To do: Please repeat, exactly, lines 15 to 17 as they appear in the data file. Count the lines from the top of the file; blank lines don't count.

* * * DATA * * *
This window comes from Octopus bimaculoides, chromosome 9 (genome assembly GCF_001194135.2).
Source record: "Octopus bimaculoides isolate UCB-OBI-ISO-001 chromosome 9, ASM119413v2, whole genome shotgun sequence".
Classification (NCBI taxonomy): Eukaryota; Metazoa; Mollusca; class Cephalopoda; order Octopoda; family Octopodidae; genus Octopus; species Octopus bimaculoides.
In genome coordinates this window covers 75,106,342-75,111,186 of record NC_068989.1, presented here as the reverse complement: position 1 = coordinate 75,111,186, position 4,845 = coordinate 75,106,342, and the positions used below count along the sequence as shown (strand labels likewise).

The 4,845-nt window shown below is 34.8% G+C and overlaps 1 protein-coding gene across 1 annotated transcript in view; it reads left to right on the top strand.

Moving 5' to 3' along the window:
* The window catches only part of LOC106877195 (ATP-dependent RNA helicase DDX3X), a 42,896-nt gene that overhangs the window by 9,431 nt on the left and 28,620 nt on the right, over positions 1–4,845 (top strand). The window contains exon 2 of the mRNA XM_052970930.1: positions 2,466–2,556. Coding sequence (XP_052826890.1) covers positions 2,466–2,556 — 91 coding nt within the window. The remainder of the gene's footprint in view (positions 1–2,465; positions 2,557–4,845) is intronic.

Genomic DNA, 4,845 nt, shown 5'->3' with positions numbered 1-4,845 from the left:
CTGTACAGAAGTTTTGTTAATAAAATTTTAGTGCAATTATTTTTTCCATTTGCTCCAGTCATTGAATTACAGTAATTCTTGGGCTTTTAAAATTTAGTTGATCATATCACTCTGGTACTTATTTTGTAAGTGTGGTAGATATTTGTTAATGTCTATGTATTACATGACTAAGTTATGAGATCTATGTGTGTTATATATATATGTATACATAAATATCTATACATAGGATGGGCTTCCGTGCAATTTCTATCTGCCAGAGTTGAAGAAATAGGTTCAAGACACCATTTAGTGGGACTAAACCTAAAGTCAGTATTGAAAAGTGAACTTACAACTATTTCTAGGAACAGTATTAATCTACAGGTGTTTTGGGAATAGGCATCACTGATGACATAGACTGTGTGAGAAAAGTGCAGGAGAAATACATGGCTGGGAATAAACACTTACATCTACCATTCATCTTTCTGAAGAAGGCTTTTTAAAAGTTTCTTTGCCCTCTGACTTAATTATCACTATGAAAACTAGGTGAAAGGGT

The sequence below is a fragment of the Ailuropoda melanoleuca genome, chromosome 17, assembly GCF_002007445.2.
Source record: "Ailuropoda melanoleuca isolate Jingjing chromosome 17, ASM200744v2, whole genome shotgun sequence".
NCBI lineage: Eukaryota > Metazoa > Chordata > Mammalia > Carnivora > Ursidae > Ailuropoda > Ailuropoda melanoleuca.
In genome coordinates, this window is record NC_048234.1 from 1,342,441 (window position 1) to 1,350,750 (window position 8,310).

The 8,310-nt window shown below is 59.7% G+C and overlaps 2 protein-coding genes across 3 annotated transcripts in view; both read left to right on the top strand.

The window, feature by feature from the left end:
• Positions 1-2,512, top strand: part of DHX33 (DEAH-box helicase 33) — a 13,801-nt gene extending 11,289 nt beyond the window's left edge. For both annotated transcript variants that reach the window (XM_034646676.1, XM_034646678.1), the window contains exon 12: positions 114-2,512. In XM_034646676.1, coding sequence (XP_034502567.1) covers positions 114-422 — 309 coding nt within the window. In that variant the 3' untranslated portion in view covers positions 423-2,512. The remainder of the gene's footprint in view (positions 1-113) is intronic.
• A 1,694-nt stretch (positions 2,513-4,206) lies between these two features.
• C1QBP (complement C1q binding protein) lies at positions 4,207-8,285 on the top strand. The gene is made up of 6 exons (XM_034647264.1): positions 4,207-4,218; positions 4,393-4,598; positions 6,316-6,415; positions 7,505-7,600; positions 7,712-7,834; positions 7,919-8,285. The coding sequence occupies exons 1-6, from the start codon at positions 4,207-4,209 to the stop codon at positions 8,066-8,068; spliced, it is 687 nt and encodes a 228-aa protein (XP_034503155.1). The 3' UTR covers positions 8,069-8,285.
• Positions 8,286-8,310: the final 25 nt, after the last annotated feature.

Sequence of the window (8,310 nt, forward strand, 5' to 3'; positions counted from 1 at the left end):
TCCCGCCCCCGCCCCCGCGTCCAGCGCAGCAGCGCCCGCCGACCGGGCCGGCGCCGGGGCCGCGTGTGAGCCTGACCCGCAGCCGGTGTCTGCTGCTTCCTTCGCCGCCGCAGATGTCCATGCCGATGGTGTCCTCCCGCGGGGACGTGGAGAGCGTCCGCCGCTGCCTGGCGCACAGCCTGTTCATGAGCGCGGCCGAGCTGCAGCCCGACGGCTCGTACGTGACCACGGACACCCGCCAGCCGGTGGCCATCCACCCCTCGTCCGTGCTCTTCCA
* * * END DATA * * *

The window, feature by feature from the left end:
• Positions 1-2,512, top strand: part of DHX33 (DEAH-box helicase 33) — a 13,801-nt gene extending 11,289 nt beyond the window's left edge. For both annotated transcript variants that reach the window (XM_034646676.1, XM_034646678.1), the window contains exon 12: positions 114-2,512. In XM_034646676.1, coding sequence (XP_034502567.1) covers positions 114-422 — 309 coding nt within the window. In that variant the 3' untranslated portion in view covers positions 423-2,512. The remainder of the gene's footprint in view (positions 1-113) is intronic.
• A 1,694-nt stretch (positions 2,513-4,206) lies between these two features.